Crucially, the question was whether the knowledge of Mr Steven Rowley could be imputed to either the other individual trustees of the discretionary trust or the other directors of RSF post-incorporation. The relevant principles are to be found in the decisions of the High Court in Farah Constructions Pty Ltd v Say-Dee Pty Ltd (2007) 230 CLR 89 and Consul Development Pty Ltd v DPC Estates Pty Ltd (1975) 132 CLR 373.

Neave JA and Garde AJA were of the view that the moneys had been knowingly received by the respondent (RSF). Neave JA said at [140]:

“I consider there was ample evidence that Steven Rowley was acting as the directing mind and will of RSF, in relation to the amounts transferred to RSF when it was established and thereafter. Steven Rowley was both a company director and the secretary of RSF. It was Steven Rowley who negotiated with Mr Melville of Macquarie Bank [the lender of the moneys paid to RSF] and who emailed him in May 2007 advising him that the proceeds of the loan should be paid into the Rowley Super Fund, which was initially held on trust by himself, his wife and their two sons, who later became directors of RSF. In Mr Rowley’s evidence he said that he regarded his business and his company as a family business and saw them ‘as one’. He said that he had made all the decisions relating to payments for superannuation and that he did not consult with his wife or sons”.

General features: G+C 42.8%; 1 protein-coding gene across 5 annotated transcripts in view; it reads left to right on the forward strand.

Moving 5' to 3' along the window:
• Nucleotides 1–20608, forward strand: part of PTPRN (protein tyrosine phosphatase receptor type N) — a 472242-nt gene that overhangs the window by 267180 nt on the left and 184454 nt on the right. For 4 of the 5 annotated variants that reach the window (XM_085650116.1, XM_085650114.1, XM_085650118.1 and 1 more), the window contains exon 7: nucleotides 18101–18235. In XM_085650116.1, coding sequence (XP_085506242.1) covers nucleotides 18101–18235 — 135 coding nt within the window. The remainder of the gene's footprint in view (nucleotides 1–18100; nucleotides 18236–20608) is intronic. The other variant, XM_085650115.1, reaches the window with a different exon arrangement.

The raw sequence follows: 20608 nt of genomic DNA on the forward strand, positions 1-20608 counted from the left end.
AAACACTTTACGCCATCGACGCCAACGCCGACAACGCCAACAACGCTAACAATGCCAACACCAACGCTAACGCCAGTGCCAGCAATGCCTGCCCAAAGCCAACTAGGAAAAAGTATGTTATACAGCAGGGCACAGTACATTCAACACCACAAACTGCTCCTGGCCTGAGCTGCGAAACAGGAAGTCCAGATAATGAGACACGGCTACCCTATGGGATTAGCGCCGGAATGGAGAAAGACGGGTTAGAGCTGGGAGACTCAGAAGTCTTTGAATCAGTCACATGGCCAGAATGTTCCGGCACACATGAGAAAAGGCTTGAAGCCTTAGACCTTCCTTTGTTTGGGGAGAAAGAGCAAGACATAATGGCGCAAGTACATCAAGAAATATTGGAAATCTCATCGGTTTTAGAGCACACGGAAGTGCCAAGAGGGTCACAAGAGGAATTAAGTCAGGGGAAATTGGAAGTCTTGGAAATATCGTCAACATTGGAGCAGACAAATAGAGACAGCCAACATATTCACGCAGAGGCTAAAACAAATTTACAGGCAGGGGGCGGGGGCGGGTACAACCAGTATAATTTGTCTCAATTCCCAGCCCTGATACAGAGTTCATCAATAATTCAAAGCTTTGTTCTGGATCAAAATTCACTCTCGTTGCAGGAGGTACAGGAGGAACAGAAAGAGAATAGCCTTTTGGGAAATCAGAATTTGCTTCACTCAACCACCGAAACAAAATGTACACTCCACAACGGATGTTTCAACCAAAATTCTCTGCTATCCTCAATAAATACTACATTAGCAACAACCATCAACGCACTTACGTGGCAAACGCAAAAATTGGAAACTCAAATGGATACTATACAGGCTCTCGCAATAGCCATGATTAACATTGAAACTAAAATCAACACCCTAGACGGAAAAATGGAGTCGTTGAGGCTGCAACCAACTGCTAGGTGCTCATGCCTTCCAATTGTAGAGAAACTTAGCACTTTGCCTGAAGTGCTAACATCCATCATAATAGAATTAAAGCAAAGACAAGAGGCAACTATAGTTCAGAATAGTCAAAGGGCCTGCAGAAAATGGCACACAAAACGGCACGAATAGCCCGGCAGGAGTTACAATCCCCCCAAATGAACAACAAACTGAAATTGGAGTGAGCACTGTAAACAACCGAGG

Garde AJA said at [281]:

“Steven Rowley was the directing mind and will of RSF on and after its incorporation. The four co-trustees were the conduit through whom funds taken from AA prior to the incorporation of RSF passed to RSF following its incorporation and appointment as trustee of the Super Fund. If the four individual Rowley family members had continued as co-trustees and RSF had never existed, their individual liability would stand to be considered in accordance with the principles which apply under the first limb of Barnes v Addy”.

It followed that it was not necessary to consider the question of knowing receipt on the basis that the individual family members had continued as co-trustees. His Honour nonetheless considered the question and concluded at [302] that it would be unfair and unjust to impute Steven Rowley’s knowledge to the other trustees if this had to be determined.

Warren CJ dissented. In her Honour’s view, there was insufficient evidence to establish that Steven Rowley was the controlling mind of RSF and she was therefore unwilling at [116] to impute his controlling role in the plaintiff/appellant to his role in RSF. Her Honour added at [117]: